In the context of HR, this could mean successfully implementing that innovative project that’ll not only earn you a deserved pat on the back, but will benefit the organisation and the HR industry as a whole.
However, HR teams are constantly fire-fighting just to get through the millions of tasks required each day – plus, it’s often an uphill struggle to get the backing, resources and funding to put the wheels of the project in motion.
But that’s not going to stop you from trying though, is it?
There are plenty of HR projects that are simply crying out to see the light of day and could prove to be the change needed to advance your organisation’s goals and objectives.
It’s no secret that an organisation’s success is mainly down to hiring the best people – which means that your recruitment practices need to be top notch.
Take Google, which is world-renowned for its innovative recruitment programmes and firmly believes that hiring is the most important thing you can do.
A critical part of its recruitment process is being extremely selective and ensuring it only recruits the very best talent for every single job.
As a result, Google’s employer brand is second to none, it has been rated the best place to work several times over and its workforce productivity is estimated at $1.23 million per employee each year.
Wow – that’s seriously impressive and goes to show how important it is to hire the right people.
So if that’s inspired you to shake-up your recruitment strategy, try adopting a data-driven approach, so that you can demonstrate the difference your proposed recruitment plan will make, to the company’s long term goals.
If your recruitment project is a success, you could not only save your organisation the cost of hiring the wrong people, but make a real difference to productivity and performance, whilst inspiring other HR functions to follow your lead – just like Google.
And that means serious brownie points for you.
One of the most important projects you can champion is talent management and development.
As we all know, people are an organisation’s greatest asset and can have a major impact on the bottom line, so it’s essential you nurture your best talent.
Yet a talent project will only succeed if it is aligned with the business strategy, so it is up to you to be seen as a strategic partner and prove to the board that investing in talent is critical to the organisation’s success.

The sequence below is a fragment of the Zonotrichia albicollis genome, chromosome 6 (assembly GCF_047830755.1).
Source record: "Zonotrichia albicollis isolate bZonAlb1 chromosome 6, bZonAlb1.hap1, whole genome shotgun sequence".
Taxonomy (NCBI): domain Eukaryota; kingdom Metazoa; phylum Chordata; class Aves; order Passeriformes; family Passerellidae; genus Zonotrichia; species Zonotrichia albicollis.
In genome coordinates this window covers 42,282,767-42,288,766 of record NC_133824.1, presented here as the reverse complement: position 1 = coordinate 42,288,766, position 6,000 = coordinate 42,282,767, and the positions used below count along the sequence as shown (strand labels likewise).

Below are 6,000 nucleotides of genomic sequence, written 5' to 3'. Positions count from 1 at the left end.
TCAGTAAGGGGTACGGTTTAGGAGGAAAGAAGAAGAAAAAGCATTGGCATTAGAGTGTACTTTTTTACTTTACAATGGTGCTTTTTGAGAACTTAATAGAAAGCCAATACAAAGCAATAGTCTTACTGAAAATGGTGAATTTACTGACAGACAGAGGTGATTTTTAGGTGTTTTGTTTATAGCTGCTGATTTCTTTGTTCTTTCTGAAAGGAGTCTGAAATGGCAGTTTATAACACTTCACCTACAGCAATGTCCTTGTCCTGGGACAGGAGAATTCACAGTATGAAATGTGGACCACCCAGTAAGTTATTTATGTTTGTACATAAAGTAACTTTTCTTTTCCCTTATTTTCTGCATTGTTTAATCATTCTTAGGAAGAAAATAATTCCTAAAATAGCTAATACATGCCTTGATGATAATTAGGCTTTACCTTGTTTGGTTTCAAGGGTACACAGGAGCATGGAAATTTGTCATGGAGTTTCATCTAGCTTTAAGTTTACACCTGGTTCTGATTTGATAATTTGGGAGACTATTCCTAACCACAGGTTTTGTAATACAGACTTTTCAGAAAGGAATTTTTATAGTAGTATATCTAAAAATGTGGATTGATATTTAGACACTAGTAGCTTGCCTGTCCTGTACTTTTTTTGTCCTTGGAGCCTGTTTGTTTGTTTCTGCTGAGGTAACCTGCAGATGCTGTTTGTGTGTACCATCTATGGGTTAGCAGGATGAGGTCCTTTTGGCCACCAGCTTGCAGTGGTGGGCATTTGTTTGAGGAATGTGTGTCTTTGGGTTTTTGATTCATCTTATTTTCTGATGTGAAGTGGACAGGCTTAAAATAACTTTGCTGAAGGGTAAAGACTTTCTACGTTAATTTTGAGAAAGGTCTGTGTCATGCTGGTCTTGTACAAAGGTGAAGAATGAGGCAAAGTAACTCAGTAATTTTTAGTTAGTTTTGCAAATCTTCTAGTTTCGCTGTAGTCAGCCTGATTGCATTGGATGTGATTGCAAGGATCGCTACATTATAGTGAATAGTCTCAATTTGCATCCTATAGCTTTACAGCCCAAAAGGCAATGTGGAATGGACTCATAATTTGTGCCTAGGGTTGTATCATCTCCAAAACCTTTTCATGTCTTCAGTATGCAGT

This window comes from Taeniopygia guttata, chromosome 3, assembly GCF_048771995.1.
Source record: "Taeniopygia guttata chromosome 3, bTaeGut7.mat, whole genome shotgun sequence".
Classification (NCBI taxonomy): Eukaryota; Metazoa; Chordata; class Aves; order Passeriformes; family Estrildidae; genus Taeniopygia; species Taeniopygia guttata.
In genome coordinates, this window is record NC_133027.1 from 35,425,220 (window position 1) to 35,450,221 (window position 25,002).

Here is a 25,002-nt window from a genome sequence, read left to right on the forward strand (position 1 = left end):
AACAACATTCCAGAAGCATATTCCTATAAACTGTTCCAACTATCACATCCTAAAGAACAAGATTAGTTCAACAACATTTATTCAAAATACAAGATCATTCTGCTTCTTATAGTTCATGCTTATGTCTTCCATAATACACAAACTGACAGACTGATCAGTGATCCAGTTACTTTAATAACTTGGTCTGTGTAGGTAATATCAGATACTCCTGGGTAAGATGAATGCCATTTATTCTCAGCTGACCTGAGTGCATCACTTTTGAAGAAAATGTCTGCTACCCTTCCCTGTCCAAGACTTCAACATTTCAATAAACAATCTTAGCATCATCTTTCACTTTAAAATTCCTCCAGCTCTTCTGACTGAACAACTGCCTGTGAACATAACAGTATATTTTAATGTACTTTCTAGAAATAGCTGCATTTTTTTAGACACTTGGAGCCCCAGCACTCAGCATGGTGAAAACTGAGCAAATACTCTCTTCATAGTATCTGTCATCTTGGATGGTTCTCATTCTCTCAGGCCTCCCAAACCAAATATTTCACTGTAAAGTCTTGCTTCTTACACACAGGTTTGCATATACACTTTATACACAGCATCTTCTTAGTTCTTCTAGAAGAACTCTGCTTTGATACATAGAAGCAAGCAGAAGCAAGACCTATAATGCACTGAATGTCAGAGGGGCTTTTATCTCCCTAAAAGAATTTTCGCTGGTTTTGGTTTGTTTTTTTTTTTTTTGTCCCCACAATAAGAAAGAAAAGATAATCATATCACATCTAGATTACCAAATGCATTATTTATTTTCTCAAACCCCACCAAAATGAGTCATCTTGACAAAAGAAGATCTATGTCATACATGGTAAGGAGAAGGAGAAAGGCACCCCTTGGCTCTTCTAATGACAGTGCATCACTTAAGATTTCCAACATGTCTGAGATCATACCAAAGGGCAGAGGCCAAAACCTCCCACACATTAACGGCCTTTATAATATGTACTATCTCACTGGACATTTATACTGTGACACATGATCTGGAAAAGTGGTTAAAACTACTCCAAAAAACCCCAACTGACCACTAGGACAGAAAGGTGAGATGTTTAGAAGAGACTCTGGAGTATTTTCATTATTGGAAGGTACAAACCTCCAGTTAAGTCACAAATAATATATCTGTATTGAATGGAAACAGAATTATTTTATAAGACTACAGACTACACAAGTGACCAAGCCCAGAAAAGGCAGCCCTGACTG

‘But how do we do that?!’ I hear you cry.
Well, first identify any organisational challenges, goals or objectives – and the skills you need to address this.
Ask questions like: How are we investing in our people? How are employees currently performing? To get buy in from the execs, it helps if you can measure the ROI on any talent strategy, so make sure you are familiar with data and analytics.
If you can successfully implement a talent strategy, you will be seen as playing a strategic role in the organisation, whilst enabling the business to gain a real competitive advantage. It’s a win-win.
Implementing an HR Information System (HRIS) can make your life much easier.
Not only will it automate those dull, routine HR tasks, but it can save valuable time and resources for not only the HR team, but employees and managers too.
One of the great things about implementing an HRIS is the self-service functionality, enabling staff to manage their own HR requests such as annual leave, benefits and more. Not only does this empower employees, but it significantly reduces the admin burden on HR, freeing you up to focus on other important tasks.
An HRIS can also give you real-time data access, helping you make informed decisions for any future plans in the business and become a strategic business partner. Plus, it allows managers to streamline a number of HR tasks, such as attendance tracking and performance reviews.
Many organisations are now re-evaluating their performance management strategies – and for good reason.
A report by Deloitte found that just 8% of the 2,500 global organisations surveyed felt their performance management process drives high levels of value, while over half said it is not an effective use of time. (1)
There are now several high profile companies that have decided to break the mould and try something different, including Microsoft, Accenture and Expedia.
After employee feedback, Microsoft realised that its performance management process was having a seriously negative impact on its employees, creating division and dissatisfaction amongst the workforce. So, in 2013, the tech giant decided to scrap their entire process and replace it with regular ‘connects’ throughout the year that are altogether more organic and light, with positive results.
By implementing an effective performance management process that is fair and collaborative, your organisation will benefit from enhanced productivity, performance levels and engagement, with individual goals aligned with those of the business.
Hopefully this has given you a few pointers, so if you have a project you’ve been yearning to implement for a while – now might just be the time to get it started. Go for it!
It’s our mission to advise and develop the employment law capability of HR professionals wherever we can, helping HR teams make a real commercial difference to their organisations. That way, you spend less time solving operational issues and more time actioning projects that drive far-reaching change in your company.
Call 0333 006 2929 or email email@example.com today to discover exactly how we can help you.